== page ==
I repeatedly ask myself the question, “How do the leaders of the Town initiate a process to develop the property, then suddenly contend that the land was contaminated and could not support residential housing?”  However, it is clear that the Town wants to continue to fight this project.  Rather than receive $250,000.00 pursuant to the request for bids, the Town already spent over $150,000.00 and quite possibly near $200,000.00 in an attempt to halt a project that both the Committee and the Land Court deemed appropriate.  Both the Committee and the Land Court saw that GVR is not attempting to pull one over on anyone.  Rather, GVR will clean up the property pursuant to all statutes and regulations and with the guidance and oversight of the DEP.  In fact, the project is classified as a Public Involvement Site and therefore all proposed work will be presented to the Town and public for input and comment.  In the end, Holliston will have a clean property and substantially more affordable housing.  Not to mention our local economy could surely benefit from $70,000,000.00 of commerce where revenue will attribute to local businesses in the Town.  New construction leads to jobs, income, tax revenue, fees and an improved local economy.

As residents, we often have little say on how the day-to-day activities of our government run.  We have little to say as to whether any project should be permitted and built.  I do not know how Holliston would vote on Cedar Ridge Estates given the opportunity.  However, I invite you to learn more about this project at our website ( to learn a bit more about the project and its benefits.  After cutting through the exaggeration and misinformation regarding the project and the property and learning the facts, I ask that you contact the Board of Selectmen and ask that they stop fighting the project.  Your Selectmen are going to make a decision and that decision is going to happen soon.  Call them, email them, tell them you are paying attention and you want a say on an issue that could positively change the community in which we live.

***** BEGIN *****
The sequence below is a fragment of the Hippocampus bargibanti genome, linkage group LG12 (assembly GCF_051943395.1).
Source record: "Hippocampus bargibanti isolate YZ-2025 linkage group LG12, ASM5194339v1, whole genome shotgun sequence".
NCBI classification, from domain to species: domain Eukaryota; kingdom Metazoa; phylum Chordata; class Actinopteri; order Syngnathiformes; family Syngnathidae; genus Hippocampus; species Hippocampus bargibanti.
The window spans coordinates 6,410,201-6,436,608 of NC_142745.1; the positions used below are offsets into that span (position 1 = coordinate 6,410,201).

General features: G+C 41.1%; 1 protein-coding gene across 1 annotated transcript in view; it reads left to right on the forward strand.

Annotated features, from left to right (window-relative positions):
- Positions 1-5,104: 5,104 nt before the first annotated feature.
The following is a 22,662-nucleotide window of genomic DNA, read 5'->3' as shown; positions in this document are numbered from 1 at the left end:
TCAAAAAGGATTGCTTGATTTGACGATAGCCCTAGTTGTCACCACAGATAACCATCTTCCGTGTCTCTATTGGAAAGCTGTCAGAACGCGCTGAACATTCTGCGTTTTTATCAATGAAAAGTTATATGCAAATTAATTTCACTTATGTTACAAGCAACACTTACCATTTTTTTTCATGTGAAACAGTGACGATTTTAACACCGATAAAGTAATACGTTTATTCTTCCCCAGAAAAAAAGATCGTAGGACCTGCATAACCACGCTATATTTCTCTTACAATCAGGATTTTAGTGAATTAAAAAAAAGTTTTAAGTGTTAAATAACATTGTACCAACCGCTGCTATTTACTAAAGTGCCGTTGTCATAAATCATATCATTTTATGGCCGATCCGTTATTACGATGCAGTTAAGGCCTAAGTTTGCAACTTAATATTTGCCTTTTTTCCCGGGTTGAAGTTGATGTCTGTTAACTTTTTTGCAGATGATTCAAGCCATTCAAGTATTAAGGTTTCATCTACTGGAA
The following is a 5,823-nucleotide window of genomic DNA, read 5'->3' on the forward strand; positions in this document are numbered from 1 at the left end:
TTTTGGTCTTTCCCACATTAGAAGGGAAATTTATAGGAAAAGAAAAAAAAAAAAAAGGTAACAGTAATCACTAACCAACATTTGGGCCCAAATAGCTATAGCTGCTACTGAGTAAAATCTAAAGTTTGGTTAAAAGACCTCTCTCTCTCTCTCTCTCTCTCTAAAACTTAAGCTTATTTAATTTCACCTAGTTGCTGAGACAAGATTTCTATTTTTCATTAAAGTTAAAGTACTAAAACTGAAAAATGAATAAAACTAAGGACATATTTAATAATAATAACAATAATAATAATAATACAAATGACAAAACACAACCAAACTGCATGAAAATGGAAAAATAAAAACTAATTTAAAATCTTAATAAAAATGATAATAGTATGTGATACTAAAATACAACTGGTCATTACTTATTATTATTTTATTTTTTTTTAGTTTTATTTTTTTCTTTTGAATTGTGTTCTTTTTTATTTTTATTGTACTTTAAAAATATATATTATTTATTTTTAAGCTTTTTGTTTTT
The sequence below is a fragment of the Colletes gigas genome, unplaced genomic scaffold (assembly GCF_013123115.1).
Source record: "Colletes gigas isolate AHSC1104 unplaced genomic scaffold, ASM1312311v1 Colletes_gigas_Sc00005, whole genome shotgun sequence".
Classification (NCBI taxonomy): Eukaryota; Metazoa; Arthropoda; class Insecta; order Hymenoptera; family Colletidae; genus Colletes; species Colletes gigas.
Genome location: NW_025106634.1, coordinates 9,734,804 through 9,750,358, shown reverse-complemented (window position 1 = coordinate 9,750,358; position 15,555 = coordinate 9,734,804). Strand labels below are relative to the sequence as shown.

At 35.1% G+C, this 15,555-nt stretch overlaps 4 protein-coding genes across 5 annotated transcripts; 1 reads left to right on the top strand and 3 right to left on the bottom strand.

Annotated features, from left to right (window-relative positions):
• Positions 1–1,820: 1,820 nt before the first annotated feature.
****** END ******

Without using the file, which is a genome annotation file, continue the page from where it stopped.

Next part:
Contact J. Michael Norton the writer at 508-879-8800
More information available at


Comments (12)

Dear Roger You rely on old time Hwy folk for your facts? I'm a stickler for facts and you have yours wrong. The paperwork shows it was GE Telechron of Ashland that did the dumping not Nyanza. Yet just think isn't Chelsea getting married this week-end on the shores of that GE polluted river called the HUDSON? Stewart

Stewart | 2010-07-29 16:52:02

Let's be pragmatic, Cedar Ridge will be, it's just a matter of when. Already Holliston has piled good money after bad appealing the State's finding's. Do we continue?Unfortanately for us all we now have to contend with our toxic waste wrongdoings of the past for it's too soon old and too late smart. As far as toxic matter is concerned, today we ingest so much that insults aad deminishes our immune systems our focus should be there or perhap being fortunate enough to not select to live under power lines. The property has been determined as safe. The Town mostly lost on Appeal. Do we now needlessly spend and waste more money? Stewart

Stewart | 2010-07-29 16:04:05

I welcome any individual to call me directly with concerns on this project. Yes I am a realtor, also the developer and most importantly a citizen of Holliston probably for more years than most. I honestly would like to make a modest living through this project but I will never put profit ahead of ethics. This project will benefit the Town without overcrowding schools,excessively burdening traffic, or furthur pollution of the environment. Green View has a blog you are welcome to comment there as well.

J. Michael Norton | 2010-07-29 12:37:08

You are correct Mr. Norton on how little we have to say in our local goverment. And I believe if a vote were taken tomorrow by the residents of town, you project would go down in flames. As one former highway chief once told me, "you wouldn't believe amount of trucks from Nyanza Chemical of Ashland who dumped waste in that site. Your project will increase the tax rate on already overburdened taxpayers and ironically make Holliston a town to expensive to live in.